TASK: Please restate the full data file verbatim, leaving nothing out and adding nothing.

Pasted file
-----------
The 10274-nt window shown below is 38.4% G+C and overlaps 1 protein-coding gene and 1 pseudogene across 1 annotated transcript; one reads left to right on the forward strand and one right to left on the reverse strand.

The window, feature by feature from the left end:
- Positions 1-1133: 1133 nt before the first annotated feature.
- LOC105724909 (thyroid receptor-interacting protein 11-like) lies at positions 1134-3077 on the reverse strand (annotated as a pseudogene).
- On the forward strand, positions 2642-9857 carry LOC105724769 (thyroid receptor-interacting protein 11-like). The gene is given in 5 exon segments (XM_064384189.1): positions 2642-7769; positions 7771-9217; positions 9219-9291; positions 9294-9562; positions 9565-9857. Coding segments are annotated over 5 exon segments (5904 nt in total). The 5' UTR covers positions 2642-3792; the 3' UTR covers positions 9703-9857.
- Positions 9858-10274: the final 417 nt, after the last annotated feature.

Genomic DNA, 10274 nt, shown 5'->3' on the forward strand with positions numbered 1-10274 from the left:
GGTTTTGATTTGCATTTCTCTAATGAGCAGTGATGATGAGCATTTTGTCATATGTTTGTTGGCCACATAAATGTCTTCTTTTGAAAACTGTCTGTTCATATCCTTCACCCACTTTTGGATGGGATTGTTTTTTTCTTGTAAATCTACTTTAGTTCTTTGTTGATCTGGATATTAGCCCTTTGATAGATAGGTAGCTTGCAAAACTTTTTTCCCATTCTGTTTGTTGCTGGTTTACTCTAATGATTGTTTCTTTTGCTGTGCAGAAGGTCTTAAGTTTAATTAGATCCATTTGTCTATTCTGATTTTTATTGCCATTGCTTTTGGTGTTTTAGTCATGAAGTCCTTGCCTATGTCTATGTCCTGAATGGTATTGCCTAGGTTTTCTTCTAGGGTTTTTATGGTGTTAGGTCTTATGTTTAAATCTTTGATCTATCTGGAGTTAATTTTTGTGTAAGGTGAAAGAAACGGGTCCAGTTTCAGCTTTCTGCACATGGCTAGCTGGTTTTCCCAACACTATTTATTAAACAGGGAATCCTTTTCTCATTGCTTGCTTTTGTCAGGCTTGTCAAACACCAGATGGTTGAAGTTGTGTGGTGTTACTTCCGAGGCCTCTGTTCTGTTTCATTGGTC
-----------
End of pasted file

The 10274-nt window shown below is 38.4% G+C and overlaps 1 protein-coding gene and 1 pseudogene across 1 annotated transcript; one reads left to right on the forward strand and one right to left on the reverse strand.

The window, feature by feature from the left end:
- Positions 1-1133: 1133 nt before the first annotated feature.
- LOC105724909 (thyroid receptor-interacting protein 11-like) lies at positions 1134-3077 on the reverse strand (annotated as a pseudogene).
- On the forward strand, positions 2642-9857 carry LOC105724769 (thyroid receptor-interacting protein 11-like). The gene is given in 5 exon segments (XM_064384189.1): positions 2642-7769; positions 7771-9217; positions 9219-9291; positions 9294-9562; positions 9565-9857. Coding segments are annotated over 5 exon segments (5904 nt in total). The 5' UTR covers positions 2642-3792; the 3' UTR covers positions 9703-9857.
- Positions 9858-10274: the final 417 nt, after the last annotated feature.

Genomic DNA, 10274 nt, shown 5'->3' on the forward strand with positions numbered 1-10274 from the left:
GGTTTTGATTTGCATTTCTCTAATGAGCAGTGATGATGAGCATTTTGTCATATGTTTGTTGGCCACATAAATGTCTTCTTTTGAAAACTGTCTGTTCATATCCTTCACCCACTTTTGGATGGGATTGTTTTTTTCTTGTAAATCTACTTTAGTTCTTTGTTGATCTGGATATTAGCCCTTTGATAGATAGGTAGCTTGCAAAACTTTTTTCCCATTCTGTTTGTTGCTGGTTTACTCTAATGATTGTTTCTTTTGCTGTGCAGAAGGTCTTAAGTTTAATTAGATCCATTTGTCTATTCTGATTTTTATTGCCATTGCTTTTGGTGTTTTAGTCATGAAGTCCTTGCCTATGTCTATGTCCTGAATGGTATTGCCTAGGTTTTCTTCTAGGGTTTTTATGGTGTTAGGTCTTATGTTTAAATCTTTGATCTATCTGGAGTTAATTTTTGTGTAAGGTGAAAGAAACGGGTCCAGTTTCAGCTTTCTGCACATGGCTAGCTGGTTTTCCCAACACTATTTATTAAACAGGGAATCCTTTTCTCATTGCTTGCTTTTGTCAGGCTTGTCAAACACCAGATGGTTGAAGTTGTGTGGTGTTACTTCCGAGGCCTCTGTTCTGTTTCATTGGTC